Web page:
French Exit Review – Bewitching with Captivating Character Driven Performances

French Exit, from Sony Pictures Classic, brings to the screen a charming and oddly quirky story of a former ultra-wealthy socialite who after years of caution, to curb her compulsive and extravagant spending, finds herself insolvent.

The film begins with a young and carefree Frances Price, played by Michelle Pfeiffer, has arrived at her son's boarding school to remove him permanently. The film fast forwards to modern day, and her now grown son Malcolm, played by Lucas Hedges, is engaged to marry, Susan, played by Imogen Poots. The two are equally odd, sharing a bizarre removed from reality existence.

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The bad news arrives rather quickly for Frances. She is insolvent, and the townhouse and all its contents, are all the money she possesses. Repeated warnings of fiscal thrift for seven years and stern warnings for three went unheeded.

A single friend is all our once darling of Manhattan's society pages has left. Over coffee Joan, played by Susan Coyne, explains the "hens are clucking." The news of Frances' fall from her affluent pedestal have caused the jealous to celebrate. Joan, a friend to the end, offers her and Malcolm her apartment in Paris.

Taking a cruise ship to Paris, the two along with their mercurial black cat, Small Frank, named after her dead husband, Frank Price met up with a gypsy, an American fortune teller, played by Danielle Macdonald.

Life begins anew in Paris or so it seems. They reckon with their pasts and plan for an impossible future, all while their social circle expands in unexpected and increasingly absurdist ways.

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The French are expectedly rude, and Frances who has no concern about impressions is triumphantly rude in return. She is occasionally checked by her son, who when her behavior exceeds the tolerable limits, pointedly provides a reminder.

Never needing to exercise financial management, the idea that her life savings are limited, is still a foreign concept. Her lifestyle in Paris is noted, as she continues to be overly generous and leaving extravagant tips.

Life takes a sharp turn, as Little Frank runs away. Enlisting a new friend, Madame Reynard, played by Valerie Mahaffey and a private detective, Julius, played by Isaach de Bankolé, Frances is determined to find Madeleine the ship's medium to find the cat through a séance. Dynamic are added when Frank Price, now inhabits in Little Frank, speaks, voiced by Tracy Letts, during the séance.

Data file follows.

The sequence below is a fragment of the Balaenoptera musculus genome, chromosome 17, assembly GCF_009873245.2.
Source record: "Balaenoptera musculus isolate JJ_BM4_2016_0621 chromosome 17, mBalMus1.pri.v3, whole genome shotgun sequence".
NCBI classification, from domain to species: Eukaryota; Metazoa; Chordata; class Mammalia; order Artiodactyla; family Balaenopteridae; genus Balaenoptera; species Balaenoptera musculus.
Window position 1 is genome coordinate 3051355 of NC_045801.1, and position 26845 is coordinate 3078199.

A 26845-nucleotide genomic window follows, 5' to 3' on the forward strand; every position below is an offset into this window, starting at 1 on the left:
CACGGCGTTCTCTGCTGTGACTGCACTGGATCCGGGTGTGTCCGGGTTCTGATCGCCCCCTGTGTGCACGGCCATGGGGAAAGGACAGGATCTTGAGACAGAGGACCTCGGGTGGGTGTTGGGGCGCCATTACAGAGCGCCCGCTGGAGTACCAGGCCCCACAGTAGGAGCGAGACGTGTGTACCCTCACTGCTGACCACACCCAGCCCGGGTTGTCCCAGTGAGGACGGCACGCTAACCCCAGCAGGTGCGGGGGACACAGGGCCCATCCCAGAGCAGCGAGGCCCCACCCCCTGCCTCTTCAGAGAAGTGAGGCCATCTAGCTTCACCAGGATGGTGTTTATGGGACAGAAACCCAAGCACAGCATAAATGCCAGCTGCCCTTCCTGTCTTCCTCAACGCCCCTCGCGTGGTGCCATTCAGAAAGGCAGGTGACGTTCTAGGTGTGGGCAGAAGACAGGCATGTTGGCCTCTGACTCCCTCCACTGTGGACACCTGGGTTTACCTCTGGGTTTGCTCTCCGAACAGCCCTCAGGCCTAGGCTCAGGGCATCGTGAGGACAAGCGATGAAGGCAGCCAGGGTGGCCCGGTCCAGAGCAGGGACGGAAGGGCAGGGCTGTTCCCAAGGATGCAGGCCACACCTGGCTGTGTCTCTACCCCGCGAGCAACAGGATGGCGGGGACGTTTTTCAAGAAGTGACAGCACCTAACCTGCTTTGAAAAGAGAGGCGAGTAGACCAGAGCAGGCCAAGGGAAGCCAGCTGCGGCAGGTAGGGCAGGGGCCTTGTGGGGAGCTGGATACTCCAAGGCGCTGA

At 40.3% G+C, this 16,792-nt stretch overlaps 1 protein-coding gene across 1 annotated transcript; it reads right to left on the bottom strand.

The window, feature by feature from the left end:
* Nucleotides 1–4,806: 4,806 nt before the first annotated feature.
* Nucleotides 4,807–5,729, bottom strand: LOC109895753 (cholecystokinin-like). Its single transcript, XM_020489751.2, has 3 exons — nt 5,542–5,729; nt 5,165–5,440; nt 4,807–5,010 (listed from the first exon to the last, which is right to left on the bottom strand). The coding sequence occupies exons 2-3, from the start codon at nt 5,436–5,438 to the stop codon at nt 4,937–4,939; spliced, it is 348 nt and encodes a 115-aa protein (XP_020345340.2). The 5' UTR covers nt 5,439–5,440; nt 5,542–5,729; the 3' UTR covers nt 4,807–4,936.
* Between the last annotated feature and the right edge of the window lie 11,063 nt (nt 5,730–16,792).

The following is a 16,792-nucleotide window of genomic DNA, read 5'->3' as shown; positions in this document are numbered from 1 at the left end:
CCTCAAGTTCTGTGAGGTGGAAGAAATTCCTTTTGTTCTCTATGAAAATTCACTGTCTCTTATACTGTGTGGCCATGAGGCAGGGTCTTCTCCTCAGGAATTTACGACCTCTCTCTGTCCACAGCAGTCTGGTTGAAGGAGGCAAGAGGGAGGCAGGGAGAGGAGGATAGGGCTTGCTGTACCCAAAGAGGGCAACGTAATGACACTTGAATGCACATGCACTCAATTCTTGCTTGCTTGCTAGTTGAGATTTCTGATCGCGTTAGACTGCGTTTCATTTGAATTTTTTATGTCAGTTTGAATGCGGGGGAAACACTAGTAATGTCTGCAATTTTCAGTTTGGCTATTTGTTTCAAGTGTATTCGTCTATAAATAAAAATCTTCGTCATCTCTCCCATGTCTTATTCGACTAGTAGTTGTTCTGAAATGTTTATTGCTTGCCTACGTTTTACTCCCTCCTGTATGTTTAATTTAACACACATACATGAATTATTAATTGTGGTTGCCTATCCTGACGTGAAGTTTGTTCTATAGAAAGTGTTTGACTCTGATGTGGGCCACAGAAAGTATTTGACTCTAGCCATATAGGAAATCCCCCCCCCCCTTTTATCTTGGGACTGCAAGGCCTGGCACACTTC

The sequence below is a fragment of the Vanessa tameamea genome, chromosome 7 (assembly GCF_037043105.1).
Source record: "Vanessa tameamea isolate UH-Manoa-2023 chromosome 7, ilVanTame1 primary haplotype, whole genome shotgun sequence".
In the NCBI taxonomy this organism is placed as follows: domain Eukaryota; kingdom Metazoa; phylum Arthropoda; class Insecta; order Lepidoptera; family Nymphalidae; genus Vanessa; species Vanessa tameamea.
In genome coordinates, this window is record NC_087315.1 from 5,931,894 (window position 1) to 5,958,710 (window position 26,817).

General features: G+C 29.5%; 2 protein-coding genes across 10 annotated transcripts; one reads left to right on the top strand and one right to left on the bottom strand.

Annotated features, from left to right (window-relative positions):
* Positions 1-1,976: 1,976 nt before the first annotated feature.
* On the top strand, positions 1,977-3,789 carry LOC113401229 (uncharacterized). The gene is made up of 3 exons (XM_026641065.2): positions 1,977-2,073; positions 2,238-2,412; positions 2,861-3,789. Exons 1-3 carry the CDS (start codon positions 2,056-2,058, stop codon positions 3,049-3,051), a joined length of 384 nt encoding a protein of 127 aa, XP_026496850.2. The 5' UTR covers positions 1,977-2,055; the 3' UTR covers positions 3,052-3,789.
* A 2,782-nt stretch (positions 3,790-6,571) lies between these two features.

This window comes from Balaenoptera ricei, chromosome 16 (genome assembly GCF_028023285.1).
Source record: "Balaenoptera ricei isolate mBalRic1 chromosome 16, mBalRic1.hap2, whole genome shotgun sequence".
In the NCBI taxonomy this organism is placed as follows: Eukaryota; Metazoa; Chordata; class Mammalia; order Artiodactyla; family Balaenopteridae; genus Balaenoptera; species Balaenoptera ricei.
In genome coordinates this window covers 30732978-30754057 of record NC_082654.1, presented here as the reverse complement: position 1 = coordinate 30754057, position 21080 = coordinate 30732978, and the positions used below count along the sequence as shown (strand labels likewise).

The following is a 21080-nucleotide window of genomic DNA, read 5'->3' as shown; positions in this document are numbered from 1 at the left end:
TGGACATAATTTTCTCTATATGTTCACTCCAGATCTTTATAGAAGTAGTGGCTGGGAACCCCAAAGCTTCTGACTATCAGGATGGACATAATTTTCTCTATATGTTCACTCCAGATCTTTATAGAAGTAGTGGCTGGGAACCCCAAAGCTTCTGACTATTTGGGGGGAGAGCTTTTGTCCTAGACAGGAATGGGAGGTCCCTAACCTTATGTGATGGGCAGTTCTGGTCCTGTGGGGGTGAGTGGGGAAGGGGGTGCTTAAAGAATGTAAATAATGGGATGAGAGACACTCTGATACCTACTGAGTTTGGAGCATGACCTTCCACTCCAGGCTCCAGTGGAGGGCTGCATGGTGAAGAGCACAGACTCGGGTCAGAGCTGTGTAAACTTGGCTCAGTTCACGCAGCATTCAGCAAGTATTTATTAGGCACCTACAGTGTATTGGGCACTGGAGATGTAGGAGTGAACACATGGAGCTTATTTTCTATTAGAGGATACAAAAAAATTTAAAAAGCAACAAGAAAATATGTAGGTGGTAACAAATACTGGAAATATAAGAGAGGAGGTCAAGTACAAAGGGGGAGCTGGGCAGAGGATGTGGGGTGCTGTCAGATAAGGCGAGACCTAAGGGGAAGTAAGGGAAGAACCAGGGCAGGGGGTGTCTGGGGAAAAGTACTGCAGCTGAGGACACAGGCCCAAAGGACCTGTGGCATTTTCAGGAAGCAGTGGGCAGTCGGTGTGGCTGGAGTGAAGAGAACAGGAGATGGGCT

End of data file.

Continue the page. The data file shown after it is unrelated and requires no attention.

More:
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Once the private investigator finds Madeleine, we begin to understand the mysterious urgency behind her motivation to find this cat. Soon our group of mis-joined misfits have grown, as life throws together this perplexing potpourri of strangers.

French Exit is delightful. Michelle Pfeiffer is captivating as Frances Price, an imperious, widowed New York socialite whose once-extreme wealth is gone. She captures the unusual realities of the socialite world remain, as attitudes and lifestyles are etched in stone.

The ensemble cast, a wonderful, assortment of characters, add dimension and layers. All support the oddities in each other and expel of the only one who does not fit. There are wonderful moments between Michelle Pfeiffer and Susan Coyne who reflect on life now, as "old ladies" in the second or third act of life, after the chase of so many years, the need for love, sex, the disruptions, and chaos of youth.

French Exit an oddly enchanting, charming, and entertaining film, opens everywhere February 12, 2021. See it.

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Year – 2020.

Runtime – 113 minutes.

Country – USA, France.

Language – English with French Subtitles.

Director - Azazel Jacobs.

Screenplay - Patrick deWitt.

Cast - Michelle Pfeiffer, Lucas Hedges, Tracy Letts, Valerie Mahaffey, Imogen Poots, Susan Coyne, Danielle Macdonald, Isaach de Bankolé, Daniel Di Tomasso.

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